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The0Alchemist

Names and the one true way.

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So as you may have notice from my introduction thread I can get quite combative (doubly so if tired). Anyhow on another website I started a thread asking how often people do the whole glasses, spoons, sugar, and water rigmarole which I referred to as ritual. One of the reply I got was that "preparing absinthe the way it is supposed to be is not a ritual" and to not be weird.

 

So my question to you all here is what name do you use to refer to the rigmarole that uses all those fancy absinthe toys and do you consider that to be the one true way to prepare absinthe? Cause I don't think every absinthe can stand up to that method of prep.

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I think most of us use the term ritual from time to time, some more, some less. I've been consciously moving away from using it because I find it only perpetuates the sensationalism and intimidates newcomers who are worrying they're not doing it right.

Making an ordinary cup of tea isn't called a ritual.* We don't perform a Martini ritual or a coffee ritual. We don't perform an oyster ritual. Each of these things requires specific steps in preparation that all have practical purposes to allow maximum enjoyment. We shouldn't let the fact that the accoutrements are fancy-looking and peculiar (in modern eyes) lead us to project something onto them that isn't there.

These days I almost always refer to it as simply "making a glass of absinthe", or "preparation" or when speaking with F&B professionals, proper "absinthe service".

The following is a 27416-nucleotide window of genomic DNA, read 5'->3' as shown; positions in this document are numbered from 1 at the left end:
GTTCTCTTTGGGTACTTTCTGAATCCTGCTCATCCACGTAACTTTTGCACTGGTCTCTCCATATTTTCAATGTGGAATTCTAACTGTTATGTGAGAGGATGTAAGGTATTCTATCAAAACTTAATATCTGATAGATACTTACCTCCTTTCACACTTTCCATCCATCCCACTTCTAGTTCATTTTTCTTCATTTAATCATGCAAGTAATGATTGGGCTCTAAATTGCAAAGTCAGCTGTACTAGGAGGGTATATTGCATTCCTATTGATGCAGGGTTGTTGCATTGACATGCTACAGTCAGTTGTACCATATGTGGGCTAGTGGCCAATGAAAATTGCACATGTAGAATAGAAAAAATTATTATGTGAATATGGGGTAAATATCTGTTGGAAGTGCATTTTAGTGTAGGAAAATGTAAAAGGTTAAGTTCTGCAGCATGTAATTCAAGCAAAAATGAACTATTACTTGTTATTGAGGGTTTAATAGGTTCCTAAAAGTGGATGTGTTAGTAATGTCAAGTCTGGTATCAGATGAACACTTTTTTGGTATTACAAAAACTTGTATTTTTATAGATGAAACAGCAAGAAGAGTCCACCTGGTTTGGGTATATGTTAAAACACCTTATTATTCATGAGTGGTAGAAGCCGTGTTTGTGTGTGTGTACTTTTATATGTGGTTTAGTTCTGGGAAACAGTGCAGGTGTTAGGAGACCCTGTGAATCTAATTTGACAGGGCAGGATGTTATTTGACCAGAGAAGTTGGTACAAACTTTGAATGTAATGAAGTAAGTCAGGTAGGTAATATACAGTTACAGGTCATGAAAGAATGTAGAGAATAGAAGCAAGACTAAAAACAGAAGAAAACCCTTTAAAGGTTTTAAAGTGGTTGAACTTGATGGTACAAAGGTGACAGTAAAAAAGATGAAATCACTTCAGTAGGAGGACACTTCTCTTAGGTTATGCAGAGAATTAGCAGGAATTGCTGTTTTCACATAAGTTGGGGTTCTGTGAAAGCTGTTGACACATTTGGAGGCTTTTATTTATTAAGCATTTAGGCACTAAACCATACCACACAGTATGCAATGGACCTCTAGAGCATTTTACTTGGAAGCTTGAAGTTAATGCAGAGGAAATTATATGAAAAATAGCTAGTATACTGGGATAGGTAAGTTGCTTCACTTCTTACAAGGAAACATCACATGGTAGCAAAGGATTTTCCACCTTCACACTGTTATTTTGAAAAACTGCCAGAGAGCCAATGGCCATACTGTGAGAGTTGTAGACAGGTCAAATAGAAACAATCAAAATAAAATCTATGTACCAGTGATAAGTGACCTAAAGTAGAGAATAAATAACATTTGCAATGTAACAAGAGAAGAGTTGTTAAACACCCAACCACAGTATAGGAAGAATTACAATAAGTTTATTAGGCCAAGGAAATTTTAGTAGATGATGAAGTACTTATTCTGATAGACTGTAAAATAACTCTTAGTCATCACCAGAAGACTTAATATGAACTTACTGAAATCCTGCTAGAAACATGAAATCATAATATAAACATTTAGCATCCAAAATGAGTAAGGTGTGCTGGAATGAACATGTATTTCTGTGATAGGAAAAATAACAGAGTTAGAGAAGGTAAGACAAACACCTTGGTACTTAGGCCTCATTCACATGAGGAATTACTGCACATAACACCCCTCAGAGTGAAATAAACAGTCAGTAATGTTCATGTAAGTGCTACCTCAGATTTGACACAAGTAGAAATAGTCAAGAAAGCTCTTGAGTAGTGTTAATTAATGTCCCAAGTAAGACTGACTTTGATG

*Yes, I know about the Japanese tea ceremonies but those are ceremonies, not rituals, and that's why I said "ordinary".

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Prep or preparation to those who aren't really into the whole thing(when I explain it.) Ritual if I'm being romantic about it.

Edited by Cajun Magic

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I think when in comes to 'ritual', each drinker did his own thing, thus it was an individual thing, particularly among French drinkers. You can say that each drinker had his own habits, and if you make your drink the same way day after day, year after year, it becomes ritualized.

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So as you may have notice from my introduction thread I can get quite combative (doubly so if tired). Anyhow

Yeah, anybody can be a dick on the internet. But, it's not particularly good form to walk in someone's house and piss on the rug.

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So as you may have notice from my introduction thread I can get quite combative (doubly so if tired). Anyhow

Yeah, anybody can be a dick on the internet. But, it's not particularly good form to walk in someone's house and piss on the rug.

 

 

 

Especially if it really ties the room together. Do you have a permit for those marmots within the city?

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Songcatcher has a good point. Although someone called your question weird so it's not like you were the only one being pokey.

 

But more about the whole ritual thing.

 

There are plenty of ways to add water and, if you wish, sugar to absinthe. Also, many ways to use absinthe in cocktails as well. "Ritual" is how absinthe preparation was presented in current media as a way to make the aesthetic of absinthe appear more than it is. People picked up the term and made it common. That's marketing for you, psychological smoke and mirrors all the way.